The Frontera movie is a story about lives shattered by the US-Mexico border.
The story unfolds around two families: one from the Mexican side, one from the U.S. side. Miguel (Michael Peña) crosses the border to find work to support his family, including his pregnant wife Paulina (Eva Longoria). On the other side lives a retired sheriff Roy (Ed Harris) and his wife Olivia (Amy Madigan).
From the moment Miguel crosses the border everything goes wrong. As the tragedy unfolds, Olivia is shot and killed. Miguel, in the wrong place at the wrong time, is wrongly blamed. The actions of a cast of villains and fools deepen the tragedy as Roy tries to find out the truth about his wife’s death. Like the movie Crossing Over, Frontera is about the lives caught in a border system over which they have no control.
Both Migual and Roy are appealing characters. Miguel expresses values of responsibility, respect for others and dignity. Roy expresses a desire for justice and commitment to truth. The high standards they and their wives set, are rarely met by others in the story whose stupidity, avarice, violence, cowardice, self-interest or predatory behaviour drives the events that unfold.
One message the Frontera movie effectively projects, its that nationality has nothing to do with character. There are good and bad people on both sides of the border. As Martin Luther King counsels, people are judged by the content of their character, rather than the colour of their skin (or in this case, the colour of their passport).
Beyond this, the movie projects a series of stereotypes about the border that will be familiar to anyone who follows the issue. Frontera doesn’t extend our understanding, it isn’t always accurate, and it doesn’t make original contributions. It does capture how the issue plays out in the popular imagination and, apart from being good drama, it’s worth watching for that reason.
Its primary message in this context is that the border is broken. This exposes people to danger and loss on both sides. It attracts exploitation of the unscrupulous and the criminal. It is a magnet for racist attitudes and violence. People on both sides are victims of its failure. As NPR demonstrates in its pictorial series on life on the US-Mexico frontera, this account leaves out much of a very complex story. The border is not just a “problem”. It is not just a line. It is a borderland where people live complex lives on each side (and sometimes both sides) of the line. NPR’s series of radio interviews also tell this complex story.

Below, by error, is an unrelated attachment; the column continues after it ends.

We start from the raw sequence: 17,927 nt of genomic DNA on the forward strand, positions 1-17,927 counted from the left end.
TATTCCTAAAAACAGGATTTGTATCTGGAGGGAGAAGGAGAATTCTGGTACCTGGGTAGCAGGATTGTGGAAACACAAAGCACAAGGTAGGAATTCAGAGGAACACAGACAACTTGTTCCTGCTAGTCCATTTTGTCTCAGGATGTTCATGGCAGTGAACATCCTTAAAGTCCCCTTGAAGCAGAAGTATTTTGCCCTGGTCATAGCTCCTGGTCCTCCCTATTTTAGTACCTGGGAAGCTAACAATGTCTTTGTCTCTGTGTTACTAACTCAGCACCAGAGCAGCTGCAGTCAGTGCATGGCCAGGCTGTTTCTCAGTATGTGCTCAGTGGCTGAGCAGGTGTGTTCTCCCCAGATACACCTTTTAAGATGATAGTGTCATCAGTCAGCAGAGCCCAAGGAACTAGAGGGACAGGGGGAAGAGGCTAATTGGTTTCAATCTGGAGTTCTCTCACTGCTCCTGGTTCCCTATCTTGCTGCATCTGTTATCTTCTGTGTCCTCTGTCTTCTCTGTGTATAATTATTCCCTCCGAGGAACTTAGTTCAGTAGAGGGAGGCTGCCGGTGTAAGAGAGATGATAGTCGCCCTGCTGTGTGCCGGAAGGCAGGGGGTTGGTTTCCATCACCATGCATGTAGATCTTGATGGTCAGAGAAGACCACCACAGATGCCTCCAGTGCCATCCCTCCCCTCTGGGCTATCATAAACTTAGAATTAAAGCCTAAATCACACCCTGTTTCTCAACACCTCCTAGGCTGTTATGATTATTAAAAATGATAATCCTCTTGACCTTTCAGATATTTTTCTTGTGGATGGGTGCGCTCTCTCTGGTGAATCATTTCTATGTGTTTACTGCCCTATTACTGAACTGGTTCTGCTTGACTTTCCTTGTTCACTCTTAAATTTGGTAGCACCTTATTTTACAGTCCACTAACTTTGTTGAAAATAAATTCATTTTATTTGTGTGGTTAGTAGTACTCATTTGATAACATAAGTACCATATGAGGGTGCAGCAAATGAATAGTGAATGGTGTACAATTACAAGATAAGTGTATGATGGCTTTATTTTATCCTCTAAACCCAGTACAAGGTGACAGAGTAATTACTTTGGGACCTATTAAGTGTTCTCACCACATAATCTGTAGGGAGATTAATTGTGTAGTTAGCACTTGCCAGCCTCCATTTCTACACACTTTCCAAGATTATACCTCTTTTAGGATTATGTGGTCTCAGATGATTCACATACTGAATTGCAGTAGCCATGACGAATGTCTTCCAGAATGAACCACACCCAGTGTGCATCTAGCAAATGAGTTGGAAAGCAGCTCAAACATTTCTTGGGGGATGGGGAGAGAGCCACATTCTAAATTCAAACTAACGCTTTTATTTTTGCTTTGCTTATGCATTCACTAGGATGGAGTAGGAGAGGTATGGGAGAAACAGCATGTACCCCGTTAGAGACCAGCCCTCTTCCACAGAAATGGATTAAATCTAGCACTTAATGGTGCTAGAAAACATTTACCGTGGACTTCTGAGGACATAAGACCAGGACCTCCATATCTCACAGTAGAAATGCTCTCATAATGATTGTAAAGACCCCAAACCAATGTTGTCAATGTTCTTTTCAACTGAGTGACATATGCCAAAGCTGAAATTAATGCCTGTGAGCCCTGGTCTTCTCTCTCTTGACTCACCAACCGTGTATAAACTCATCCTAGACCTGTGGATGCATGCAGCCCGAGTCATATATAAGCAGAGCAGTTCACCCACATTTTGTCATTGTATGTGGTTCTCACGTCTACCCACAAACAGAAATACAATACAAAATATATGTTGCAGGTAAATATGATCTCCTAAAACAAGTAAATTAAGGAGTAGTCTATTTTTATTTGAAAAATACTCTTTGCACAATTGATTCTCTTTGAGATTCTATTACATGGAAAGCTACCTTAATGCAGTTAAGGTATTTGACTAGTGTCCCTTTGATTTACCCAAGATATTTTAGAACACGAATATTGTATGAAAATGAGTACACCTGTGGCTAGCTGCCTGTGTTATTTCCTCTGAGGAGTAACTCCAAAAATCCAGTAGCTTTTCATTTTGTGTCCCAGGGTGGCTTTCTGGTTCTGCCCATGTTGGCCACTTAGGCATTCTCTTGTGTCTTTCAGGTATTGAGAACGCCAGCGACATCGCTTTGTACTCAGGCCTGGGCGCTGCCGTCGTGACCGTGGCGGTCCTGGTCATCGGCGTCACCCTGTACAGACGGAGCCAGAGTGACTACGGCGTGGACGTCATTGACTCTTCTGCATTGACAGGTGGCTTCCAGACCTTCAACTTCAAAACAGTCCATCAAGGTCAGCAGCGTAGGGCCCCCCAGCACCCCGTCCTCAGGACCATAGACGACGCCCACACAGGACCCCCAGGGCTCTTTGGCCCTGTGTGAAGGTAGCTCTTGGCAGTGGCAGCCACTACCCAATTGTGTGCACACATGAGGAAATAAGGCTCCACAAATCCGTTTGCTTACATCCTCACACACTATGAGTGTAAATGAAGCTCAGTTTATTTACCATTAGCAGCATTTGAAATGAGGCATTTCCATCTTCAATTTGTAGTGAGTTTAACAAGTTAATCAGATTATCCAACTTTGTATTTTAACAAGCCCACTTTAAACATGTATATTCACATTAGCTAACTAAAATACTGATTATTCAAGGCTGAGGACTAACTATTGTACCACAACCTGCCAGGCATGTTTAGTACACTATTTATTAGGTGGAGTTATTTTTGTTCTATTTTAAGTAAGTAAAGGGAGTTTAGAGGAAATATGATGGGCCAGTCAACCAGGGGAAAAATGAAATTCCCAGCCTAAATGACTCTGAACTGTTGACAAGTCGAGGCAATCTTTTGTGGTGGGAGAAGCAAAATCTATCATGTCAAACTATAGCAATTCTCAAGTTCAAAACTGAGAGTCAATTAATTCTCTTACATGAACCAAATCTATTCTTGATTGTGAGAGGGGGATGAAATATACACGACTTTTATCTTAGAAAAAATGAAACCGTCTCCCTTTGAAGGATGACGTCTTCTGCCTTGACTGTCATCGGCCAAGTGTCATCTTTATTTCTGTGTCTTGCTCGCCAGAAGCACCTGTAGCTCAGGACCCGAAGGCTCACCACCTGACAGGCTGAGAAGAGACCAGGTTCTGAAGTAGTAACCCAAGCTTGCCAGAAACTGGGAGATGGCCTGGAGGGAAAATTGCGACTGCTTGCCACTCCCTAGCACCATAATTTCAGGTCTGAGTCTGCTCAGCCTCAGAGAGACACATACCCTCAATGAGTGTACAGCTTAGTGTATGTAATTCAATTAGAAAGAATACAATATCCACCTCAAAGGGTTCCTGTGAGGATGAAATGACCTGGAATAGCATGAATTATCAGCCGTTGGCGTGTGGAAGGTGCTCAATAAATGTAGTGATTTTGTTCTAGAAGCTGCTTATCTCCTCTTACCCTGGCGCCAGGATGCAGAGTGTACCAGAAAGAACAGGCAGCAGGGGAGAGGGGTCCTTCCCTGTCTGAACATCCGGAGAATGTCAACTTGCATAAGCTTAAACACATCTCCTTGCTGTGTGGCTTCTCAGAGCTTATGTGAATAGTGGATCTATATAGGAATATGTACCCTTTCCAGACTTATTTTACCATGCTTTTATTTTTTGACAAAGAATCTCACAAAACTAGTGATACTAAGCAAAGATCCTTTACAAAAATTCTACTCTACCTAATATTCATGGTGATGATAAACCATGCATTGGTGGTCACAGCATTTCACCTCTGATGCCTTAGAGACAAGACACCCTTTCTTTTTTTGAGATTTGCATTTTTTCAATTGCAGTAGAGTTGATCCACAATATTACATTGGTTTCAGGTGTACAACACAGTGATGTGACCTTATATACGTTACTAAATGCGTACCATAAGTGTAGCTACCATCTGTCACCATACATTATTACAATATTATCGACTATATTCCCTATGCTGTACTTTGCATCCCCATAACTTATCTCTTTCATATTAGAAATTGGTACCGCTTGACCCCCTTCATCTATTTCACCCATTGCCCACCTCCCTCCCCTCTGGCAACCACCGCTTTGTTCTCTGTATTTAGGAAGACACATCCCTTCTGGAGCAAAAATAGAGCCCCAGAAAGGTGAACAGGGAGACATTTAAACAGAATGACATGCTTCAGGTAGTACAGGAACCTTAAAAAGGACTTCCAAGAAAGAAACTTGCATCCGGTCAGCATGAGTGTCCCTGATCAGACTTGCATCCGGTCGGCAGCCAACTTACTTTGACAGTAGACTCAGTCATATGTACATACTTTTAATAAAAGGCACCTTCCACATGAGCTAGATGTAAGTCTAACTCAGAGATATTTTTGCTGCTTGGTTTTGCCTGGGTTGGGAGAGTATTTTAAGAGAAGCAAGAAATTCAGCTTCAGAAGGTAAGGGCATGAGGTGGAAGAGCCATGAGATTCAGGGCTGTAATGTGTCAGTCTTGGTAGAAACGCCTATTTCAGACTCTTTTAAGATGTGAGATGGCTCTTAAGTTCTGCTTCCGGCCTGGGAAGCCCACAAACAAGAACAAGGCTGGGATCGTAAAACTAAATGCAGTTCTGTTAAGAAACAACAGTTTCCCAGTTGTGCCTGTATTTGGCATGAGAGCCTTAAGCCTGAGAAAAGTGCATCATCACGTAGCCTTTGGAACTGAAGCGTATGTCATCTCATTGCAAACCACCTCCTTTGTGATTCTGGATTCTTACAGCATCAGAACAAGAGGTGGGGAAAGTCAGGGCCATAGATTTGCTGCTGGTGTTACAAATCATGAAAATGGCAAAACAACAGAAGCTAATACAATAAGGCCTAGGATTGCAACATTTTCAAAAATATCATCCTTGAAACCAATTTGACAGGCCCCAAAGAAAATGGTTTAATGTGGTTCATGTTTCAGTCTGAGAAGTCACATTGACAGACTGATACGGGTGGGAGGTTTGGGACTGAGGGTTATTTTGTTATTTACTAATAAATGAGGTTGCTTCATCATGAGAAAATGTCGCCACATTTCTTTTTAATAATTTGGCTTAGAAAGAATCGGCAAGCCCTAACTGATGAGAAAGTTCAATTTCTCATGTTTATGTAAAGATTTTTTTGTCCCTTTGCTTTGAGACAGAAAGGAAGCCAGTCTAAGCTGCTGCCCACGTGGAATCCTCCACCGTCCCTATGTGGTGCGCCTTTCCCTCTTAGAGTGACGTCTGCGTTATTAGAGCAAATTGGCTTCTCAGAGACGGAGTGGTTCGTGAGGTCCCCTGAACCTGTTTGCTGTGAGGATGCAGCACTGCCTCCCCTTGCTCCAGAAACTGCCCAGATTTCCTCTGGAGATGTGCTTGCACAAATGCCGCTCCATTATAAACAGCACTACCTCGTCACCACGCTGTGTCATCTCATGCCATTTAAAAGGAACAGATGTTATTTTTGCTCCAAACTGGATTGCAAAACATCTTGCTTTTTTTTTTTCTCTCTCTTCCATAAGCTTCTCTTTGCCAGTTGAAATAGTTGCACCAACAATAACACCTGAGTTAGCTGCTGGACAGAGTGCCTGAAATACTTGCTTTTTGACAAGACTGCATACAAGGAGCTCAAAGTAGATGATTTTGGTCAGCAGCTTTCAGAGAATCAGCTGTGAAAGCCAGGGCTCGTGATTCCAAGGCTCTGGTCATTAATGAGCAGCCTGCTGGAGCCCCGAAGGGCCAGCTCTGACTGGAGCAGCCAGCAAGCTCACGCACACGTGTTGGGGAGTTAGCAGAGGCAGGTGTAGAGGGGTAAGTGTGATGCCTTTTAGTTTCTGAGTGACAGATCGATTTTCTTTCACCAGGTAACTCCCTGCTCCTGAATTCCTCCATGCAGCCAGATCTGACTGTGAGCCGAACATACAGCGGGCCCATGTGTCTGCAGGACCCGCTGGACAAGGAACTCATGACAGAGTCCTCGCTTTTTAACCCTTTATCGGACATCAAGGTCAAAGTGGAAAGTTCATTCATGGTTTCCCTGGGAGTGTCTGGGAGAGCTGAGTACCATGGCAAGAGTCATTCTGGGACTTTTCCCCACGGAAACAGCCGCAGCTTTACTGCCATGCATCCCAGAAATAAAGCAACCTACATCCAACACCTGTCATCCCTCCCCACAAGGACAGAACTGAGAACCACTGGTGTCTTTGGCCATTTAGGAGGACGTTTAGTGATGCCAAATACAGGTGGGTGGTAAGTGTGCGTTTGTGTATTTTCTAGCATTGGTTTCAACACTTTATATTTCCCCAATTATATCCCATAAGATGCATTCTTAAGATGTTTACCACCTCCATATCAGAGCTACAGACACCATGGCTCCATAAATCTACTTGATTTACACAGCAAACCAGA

Frontera’s portrayal of the physical realities of the “line” are also misleading. The border is portrayed as a rancher’s paddock fence. While this may be true in some places (e.g. remote desert crossings), this ignores other places where hundreds of miles of border barriers and tens of thousands of officers patrol the frontera in an attempt to control who is allowed to cross. The movie invites the conclusion that “nothing is being done”. In doing so it supports agendas that seek to attract public money to the “problem”. With 20,000 border patrol officers in the US, there are 10 officers for every mile of the US-Mexico border. In 2014, it cost US taxpayer $3.6 billion to maintain the service.
As well as the agents, 1/3 of the US-Mexico border is barred by a fortified fence. This fortified barrier runs the entire border of Arizona, where Frontera is set. Other parts of the border are effectively impassible because of the Rio Grande (which runs for much of the eastern border), or because of desert or mountains.
The Frontera movie is limited in its imagination of possible solutions. It primarily offers are symbols representing border controls and development aid, although it might be read as cross border entrepreneurship. In this respect it is a very different take than that provided in the movie Elysium, which is far more adventurous in its imagination as to how the ‘problem’ might be solved.
Frontera also fails to draw the obvious connection between its conclusion that people are the same on both sides of the border, and the problem of condemning people on one side to deprivation and poverty in the name of fixing the broken ‘Frontera’. The status quo is equated with ‘the way things ought to be’. It taking this approach, the movie essentially endorses the ‘separate but equal’ myth. That myth sustained generations of oppression in the United States and elsewhere in the world on the grounds of race. While nationality, rather than race, is the justification in this case, it is hard to argue there is a moral difference. Is there really a substantive difference between a bantustan and an international border, when the border is a geographical dividing line between a decent life and grinding poverty? The architects of apartheid understood and sought to exploit the logical nexus, as for example in the following statement by C.P. Mulder.
If our policy is taken to its logical conclusion as far as the black people are concerned, there will be not one black man with South African citizenship … Every black man in South Africa will eventually be accommodated in some independent new state in this honourable way and there will no longer be an obligation on this Parliament to accommodate these people politically.
So does the logic of the nation-state argue that there is no obligation to people on the other side of the Frontera.